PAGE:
Other than Hamilton, the only retiree of the evening was Toro Rosso’s Jaime Alguersuari. Suffering from a gearbox problem, Alguersuari came into the pits before the crew was out to receive him on lap 18; however, the Red Bull crew were all deployed for the race leader Vettel. Making the same mistake that commentators and spectators had been making all season long, Alguersuari confused the Red Bull livery with the Toro Rosso one and pulled in to Vettel’s box, only to find himself quickly ejected and thrown back out by the gesticulating crew. By the time he was back on track and worked out what had happened, the car was in its death throes and he came to a halt out on track.

In the end it was a curiously uneven race: thrilling in parts, dull in others, visually stunning but somehow missing something underneath, and yet managing to provide at the very end an amazing flourish and celebration of wheel-to-wheel, edge-of-the-seat racing together with an excellent win for Sebastian Vettel who was flawless today, surely a world champion in waiting.

There are far worse ways to see out the end of the season and send us into winter hibernation, and for a début/inaugural outing, Abu Dhabi overall delivered the goods.

And now all eyes turn to Bahrain in 133 days or 19 weeks. What will happen in 2010? Will Red Bull carry on the momentum they enjoyed at the end of 2009 where they chalked up a hat-trick of consecutive wins? Will Brawn successfully defend their world titles? Will McLaren and Ferrari be resurgent? Will there be another astonishing upset with a no-hope team suddenly smashing all expectations?

At this point we don’t even know all of the teams that will line up on that starting grid, and as for the driver line-up – amazingly, only six seats have been confirmed. Even Jenson Button is still a free agent. That’s likely to change pretty quickly in the next few days and weeks but it’s surely surprising that so much is still up in the air this late in the year. Although Abu Dhabi is the last on-track action of the year, it feels very much as though we’re still in the middle of the story and that the fade-out on the weekend’s coverage should end with a “To Be Continued” caption.

Watch this space!

Race results

Pos  Driver        Team                    Time
 1.  Vettel        Red Bull-Renault        1h34:03.314
 2.  Webber        Red Bull-Renault        +    17.857
 3.  Button        Brawn-Mercedes          +    18.467
 4.  Barrichello   Brawn-Mercedes          +    22.735
 5.  Heidfeld      BMW Sauber              +    26.253
 6.  Kobayashi     Toyota                  +    28.343
 7.  Trulli        Toyota                  +    34.366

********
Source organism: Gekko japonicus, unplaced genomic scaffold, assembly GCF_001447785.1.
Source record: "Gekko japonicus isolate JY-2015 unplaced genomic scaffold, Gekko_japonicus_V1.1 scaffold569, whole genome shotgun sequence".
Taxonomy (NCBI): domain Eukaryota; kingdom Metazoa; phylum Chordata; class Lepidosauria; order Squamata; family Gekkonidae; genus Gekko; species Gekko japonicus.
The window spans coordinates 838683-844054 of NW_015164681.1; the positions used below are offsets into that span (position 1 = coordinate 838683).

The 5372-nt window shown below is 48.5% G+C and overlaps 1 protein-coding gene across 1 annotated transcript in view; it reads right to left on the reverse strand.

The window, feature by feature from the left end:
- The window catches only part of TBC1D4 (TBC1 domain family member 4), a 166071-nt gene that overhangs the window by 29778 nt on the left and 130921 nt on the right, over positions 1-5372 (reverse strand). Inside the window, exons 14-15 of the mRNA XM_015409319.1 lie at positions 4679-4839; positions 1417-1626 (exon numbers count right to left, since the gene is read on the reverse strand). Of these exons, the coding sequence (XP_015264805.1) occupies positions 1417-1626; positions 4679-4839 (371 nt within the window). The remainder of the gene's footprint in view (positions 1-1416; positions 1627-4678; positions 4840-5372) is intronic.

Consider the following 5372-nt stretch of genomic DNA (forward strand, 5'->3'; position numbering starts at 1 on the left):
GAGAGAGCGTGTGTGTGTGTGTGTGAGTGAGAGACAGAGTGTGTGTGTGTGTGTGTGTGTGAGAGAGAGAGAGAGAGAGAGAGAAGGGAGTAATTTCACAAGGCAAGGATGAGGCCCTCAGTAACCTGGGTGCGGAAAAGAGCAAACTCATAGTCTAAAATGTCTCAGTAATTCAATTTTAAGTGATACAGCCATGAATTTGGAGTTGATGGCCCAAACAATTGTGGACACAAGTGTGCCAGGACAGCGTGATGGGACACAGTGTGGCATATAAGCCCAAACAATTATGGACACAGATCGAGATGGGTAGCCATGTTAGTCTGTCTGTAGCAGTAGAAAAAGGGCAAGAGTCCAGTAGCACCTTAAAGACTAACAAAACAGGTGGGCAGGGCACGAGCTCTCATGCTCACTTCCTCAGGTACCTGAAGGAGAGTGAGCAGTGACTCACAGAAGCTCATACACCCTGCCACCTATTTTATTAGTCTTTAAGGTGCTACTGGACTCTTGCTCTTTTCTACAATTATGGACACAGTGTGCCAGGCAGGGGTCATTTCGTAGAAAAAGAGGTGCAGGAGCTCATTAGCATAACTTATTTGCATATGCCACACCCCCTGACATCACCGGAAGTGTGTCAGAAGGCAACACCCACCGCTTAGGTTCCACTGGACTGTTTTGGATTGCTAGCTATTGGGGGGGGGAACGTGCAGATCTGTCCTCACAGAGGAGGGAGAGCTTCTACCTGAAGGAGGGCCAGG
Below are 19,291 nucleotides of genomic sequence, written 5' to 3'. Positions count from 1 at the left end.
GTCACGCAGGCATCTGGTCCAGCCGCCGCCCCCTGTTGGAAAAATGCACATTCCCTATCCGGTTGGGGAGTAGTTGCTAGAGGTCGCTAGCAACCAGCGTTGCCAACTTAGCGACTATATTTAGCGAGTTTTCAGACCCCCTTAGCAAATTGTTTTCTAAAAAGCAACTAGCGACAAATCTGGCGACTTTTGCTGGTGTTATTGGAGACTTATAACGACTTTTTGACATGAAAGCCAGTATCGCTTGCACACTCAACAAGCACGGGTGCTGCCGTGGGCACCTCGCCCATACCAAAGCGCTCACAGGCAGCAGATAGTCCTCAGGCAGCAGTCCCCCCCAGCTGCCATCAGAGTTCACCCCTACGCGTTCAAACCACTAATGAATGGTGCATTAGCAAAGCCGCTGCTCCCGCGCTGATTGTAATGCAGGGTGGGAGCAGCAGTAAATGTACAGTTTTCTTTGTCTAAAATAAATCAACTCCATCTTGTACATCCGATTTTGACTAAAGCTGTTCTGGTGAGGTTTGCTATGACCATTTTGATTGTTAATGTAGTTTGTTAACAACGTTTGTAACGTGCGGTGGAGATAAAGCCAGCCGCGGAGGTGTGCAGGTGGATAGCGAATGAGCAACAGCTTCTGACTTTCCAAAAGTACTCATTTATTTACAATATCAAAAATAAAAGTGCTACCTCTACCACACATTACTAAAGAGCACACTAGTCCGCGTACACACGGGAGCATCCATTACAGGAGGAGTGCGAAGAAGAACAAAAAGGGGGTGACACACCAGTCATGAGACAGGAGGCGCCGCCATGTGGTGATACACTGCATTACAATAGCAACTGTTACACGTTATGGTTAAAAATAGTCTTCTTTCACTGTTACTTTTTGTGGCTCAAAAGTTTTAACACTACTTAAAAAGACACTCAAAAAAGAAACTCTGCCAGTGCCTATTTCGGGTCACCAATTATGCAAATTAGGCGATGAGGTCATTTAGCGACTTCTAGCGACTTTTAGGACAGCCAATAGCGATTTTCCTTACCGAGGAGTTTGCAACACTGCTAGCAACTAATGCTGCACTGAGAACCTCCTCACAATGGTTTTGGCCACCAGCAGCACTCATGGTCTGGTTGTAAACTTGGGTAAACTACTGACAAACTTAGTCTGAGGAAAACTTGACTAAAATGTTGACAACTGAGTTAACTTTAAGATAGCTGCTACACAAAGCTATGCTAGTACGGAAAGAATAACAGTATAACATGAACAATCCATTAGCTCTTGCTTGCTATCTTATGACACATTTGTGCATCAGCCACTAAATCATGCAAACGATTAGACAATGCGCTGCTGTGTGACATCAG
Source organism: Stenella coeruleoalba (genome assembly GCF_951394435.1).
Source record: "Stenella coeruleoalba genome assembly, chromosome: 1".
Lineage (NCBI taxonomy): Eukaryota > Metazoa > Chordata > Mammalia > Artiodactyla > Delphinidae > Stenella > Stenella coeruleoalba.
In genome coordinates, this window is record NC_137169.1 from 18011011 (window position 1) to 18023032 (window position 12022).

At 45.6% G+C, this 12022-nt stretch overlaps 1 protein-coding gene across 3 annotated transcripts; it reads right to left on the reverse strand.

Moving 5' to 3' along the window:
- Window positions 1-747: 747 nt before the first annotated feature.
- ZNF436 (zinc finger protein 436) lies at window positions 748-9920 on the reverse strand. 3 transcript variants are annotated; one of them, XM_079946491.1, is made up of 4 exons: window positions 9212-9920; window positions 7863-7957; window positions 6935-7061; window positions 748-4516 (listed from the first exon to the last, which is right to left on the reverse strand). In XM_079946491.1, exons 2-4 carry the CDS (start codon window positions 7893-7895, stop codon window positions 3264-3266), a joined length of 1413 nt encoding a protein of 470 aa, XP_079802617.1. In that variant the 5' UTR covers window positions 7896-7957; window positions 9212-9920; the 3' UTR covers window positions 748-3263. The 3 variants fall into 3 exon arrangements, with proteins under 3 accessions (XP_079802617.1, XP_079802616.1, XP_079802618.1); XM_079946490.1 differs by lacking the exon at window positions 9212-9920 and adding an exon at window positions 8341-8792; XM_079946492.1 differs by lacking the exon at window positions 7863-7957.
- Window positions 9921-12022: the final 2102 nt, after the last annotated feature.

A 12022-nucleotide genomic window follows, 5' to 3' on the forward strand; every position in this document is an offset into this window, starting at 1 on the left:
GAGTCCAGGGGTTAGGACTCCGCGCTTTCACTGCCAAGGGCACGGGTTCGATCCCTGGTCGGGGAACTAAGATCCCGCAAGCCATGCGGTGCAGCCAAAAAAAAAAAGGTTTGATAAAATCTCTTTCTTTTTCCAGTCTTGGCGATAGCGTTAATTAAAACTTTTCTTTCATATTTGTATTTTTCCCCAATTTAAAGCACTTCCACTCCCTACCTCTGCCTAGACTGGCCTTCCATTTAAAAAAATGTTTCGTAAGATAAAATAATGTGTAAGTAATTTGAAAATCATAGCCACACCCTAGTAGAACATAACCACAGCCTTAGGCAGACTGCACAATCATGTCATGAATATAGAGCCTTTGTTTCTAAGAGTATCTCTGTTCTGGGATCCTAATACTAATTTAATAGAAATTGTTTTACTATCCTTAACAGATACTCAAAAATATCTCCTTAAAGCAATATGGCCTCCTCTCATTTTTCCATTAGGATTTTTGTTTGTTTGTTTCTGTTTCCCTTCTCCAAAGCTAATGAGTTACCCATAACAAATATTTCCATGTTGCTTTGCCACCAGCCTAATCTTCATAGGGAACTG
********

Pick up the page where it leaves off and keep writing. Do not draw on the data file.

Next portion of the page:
8.  Buemi         Toro Rosso-Ferrari      +    41.294
 9.  Rosberg       Williams-Toyota         +    45.941
10.  Kubica        BMW Sauber              +    48.180
11.  Kovalainen    McLaren-Mercedes        +    52.798
12.  Raikkonen     Ferrari                 +    54.317
13.  Nakajima      Williams-Toyota         +    59.839
14.  Alonso        Renault                 +  1:09.687
15.  Liuzzi        Force India-Mercedes    +  1:34.450
16.  Grosjean      Renault                 +     1 lap
17.  Fisichella    Ferrari                 +     1 lap
18.  Sutil         Force India-Mercedes    +     1 lap

Fastest lap: Vettel, 1:40.279

Not classified/retirements:

Driver        Team                    On lap
Hamilton      McLaren-Mercedes        21
Alguersuari   Toro Rosso-Ferrari      19

World Championship standings after round 17

Button’s strong third place emphasised the amount he finally won the 2009 world title by, while a deflated Rubens Barrichello was usurped for the runners-up slot by Sebastian Vettel – not that the number two position meant all that much to either driver, and Vettel will be far happier with the GP win than the academic matter of world championship standings.

Given that the constructors’ championship decides pit lane positions, car numbers and most of all money, there was far more riding on this side of things than on the drivers. Brawn and Red Bull were safe in first and second before Abu Dhabi, of course, but the race result meant that McLaren held off Ferrari by a single point for third place “best of the rest” standing. BMW were able to finish in 6th in their final F1 appearance, just holding off Williams.

Drivers:                    Constructors:             
 1.  Button        95        1.  Brawn-Mercedes        172
 2.  Vettel        84        2.  Red Bull-Renault      153.5
 3.  Barrichello   77        3.  McLaren-Mercedes       71
 4.  Webber        69.5      4.  Ferrari                70
 5.  Hamilton      49        5.  Toyota                 59.5
 6.  Raikkonen     48        6.  BMW Sauber             36
 7.  Rosberg       34.5      7.  Williams-Toyota        34.5
 8.  Trulli        32.5      8.  Renault                26
 9.  Alonso        26        9.  Force India-Mercedes   13
10.  Glock         24       10.  Toro Rosso-Ferrari      8
11.  Kovalainen    22       
12.  Massa         22       
13.  Heidfeld      19       
14.  Kubica        17       
15.  Fisichella     8       
16.  Buemi          6       
17.  Sutil          5       
18.  Kobayashi      3       
19.  Bourdais       2